mApplication.Response.Filter = mStreamFilter;
        // Save a reference to the filter in the request context so we can grab it in UpdateRequestCache
        mApplication.Context.Items.Add("mStreamFilter", mStreamFilter);
      }
    }

    private void UpdateRequestCache(object sender, System.EventArgs e)
    {
      if(!mHash.Contains(mApplication.Request.Url))
      {
        // Grab the CacheStream out of the context
        CacheStream mStreamFilter = (CacheStream) mApplication.Context.Items["mStreamFilter"];
        // Remove the reference to the filter
        mApplication.Context.Items.Remove("mStreamFilter");
        // Create a buffer
        byte[] bBuffer = new byte[mStreamFilter.Length];
        // Rewind the stream
        mStreamFilter.Position = 0;
        // Get the bytes
        mStreamFilter.Read(bBuffer, 0, (int)mStreamFilter.Length);
        // Convert to a string
        System.Text.UTF8Encoding utf8 = new System.Text.UTF8Encoding();
        System.Text.StringBuilder strBuff = new System.Text.StringBuilder(utf8.GetString(bBuffer));
        // Insert the cached timestamp
        strBuff.Insert(0, "<!-- Cached: " + DateTime.Now.ToString("r") + " -->");
        // Save it away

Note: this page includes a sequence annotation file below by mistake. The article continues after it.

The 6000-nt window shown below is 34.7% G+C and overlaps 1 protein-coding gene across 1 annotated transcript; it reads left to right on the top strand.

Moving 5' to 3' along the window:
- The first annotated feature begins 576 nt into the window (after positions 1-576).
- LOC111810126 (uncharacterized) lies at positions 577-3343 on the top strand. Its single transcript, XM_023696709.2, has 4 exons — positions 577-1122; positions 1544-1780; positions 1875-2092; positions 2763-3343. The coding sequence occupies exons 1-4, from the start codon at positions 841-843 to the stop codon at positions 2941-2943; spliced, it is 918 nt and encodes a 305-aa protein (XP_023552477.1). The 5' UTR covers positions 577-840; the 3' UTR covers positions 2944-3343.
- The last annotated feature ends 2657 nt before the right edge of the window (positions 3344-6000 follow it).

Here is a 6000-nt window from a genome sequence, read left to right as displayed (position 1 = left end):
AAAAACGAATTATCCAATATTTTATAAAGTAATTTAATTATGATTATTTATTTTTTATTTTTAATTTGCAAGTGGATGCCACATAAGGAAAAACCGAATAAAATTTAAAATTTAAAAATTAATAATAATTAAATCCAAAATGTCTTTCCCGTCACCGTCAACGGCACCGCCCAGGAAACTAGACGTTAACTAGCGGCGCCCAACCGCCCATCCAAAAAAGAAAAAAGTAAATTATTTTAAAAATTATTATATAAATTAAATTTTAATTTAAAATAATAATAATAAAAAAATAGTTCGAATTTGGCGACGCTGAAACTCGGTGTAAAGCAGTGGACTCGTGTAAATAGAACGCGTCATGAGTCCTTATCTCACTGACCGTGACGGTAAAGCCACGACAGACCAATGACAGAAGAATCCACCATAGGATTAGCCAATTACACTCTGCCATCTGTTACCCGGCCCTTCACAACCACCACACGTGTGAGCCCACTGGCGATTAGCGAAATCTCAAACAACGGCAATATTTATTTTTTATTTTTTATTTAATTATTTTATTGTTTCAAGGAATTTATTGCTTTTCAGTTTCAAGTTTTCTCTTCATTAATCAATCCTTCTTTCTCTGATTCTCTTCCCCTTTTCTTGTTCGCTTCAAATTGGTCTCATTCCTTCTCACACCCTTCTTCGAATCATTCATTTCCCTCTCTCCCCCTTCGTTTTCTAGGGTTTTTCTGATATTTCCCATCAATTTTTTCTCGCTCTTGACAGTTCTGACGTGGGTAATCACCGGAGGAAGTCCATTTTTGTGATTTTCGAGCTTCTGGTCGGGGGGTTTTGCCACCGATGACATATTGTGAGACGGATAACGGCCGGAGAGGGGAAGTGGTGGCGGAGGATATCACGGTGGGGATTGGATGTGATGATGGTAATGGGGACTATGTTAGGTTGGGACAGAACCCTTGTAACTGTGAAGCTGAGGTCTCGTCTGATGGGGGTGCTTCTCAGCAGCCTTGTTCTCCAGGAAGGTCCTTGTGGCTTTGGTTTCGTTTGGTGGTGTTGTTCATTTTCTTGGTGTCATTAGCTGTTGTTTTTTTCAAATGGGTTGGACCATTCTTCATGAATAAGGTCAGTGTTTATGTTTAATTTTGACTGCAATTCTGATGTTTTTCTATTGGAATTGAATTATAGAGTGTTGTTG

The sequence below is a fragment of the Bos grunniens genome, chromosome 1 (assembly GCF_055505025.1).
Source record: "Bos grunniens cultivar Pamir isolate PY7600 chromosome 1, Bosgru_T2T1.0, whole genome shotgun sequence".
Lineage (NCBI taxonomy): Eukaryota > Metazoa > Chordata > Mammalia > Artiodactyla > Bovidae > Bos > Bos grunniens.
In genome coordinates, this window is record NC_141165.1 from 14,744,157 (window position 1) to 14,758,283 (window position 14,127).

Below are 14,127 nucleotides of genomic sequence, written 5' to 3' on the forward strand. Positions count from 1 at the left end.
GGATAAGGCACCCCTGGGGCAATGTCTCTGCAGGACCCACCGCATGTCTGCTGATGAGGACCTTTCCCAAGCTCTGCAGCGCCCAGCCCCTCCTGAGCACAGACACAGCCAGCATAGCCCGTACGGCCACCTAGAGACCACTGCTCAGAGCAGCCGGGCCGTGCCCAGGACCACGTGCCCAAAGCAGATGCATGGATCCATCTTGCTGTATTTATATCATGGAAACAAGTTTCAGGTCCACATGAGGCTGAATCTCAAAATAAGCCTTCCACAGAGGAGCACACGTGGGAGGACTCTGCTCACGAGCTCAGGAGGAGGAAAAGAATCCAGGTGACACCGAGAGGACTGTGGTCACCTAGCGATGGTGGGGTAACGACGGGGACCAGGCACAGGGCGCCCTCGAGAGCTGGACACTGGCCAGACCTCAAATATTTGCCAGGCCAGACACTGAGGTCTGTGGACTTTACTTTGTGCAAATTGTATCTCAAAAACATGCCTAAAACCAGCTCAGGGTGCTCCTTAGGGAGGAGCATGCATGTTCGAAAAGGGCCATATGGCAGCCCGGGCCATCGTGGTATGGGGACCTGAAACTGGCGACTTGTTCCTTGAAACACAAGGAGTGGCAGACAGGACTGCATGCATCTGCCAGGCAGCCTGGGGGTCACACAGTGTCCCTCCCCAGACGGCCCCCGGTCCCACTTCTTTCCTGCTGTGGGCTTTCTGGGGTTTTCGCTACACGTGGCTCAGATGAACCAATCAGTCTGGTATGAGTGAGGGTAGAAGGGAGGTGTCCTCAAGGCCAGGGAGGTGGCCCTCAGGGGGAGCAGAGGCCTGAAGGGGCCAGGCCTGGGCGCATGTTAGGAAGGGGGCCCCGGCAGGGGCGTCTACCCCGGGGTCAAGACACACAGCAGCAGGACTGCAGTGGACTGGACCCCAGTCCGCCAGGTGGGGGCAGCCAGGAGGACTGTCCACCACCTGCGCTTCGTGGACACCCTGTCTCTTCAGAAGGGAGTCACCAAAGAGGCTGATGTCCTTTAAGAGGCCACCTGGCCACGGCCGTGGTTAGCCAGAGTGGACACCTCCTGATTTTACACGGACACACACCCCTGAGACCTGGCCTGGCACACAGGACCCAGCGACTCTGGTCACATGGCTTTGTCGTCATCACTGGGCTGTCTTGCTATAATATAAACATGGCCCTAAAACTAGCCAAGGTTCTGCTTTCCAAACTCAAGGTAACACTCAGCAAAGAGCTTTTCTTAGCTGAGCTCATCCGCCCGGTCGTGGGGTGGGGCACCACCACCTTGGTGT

mHash.Add(mApplication.Request.Url, strBuff.ToString());
      }      
    }

    public class CacheStream : System.IO.Stream
    {
      private System.IO.MemoryStream moMemoryStream = new System.IO.MemoryStream();
      private System.IO.Stream moStream;

      public CacheStream(System.IO.Stream stream)
      {
        moStream = stream;
      }

      public override bool CanRead
      {
        get
        {
          return true;
        }
      }

      public override bool CanWrite
      {
        get
        {
          return true;
        }
      }

      public override bool CanSeek
      {
        get
        {
          return true;
        }
      }

      public override long Length
      {
        get
        {
          return moMemoryStream.Length;
        }
      }

      public override long Position
      {
        get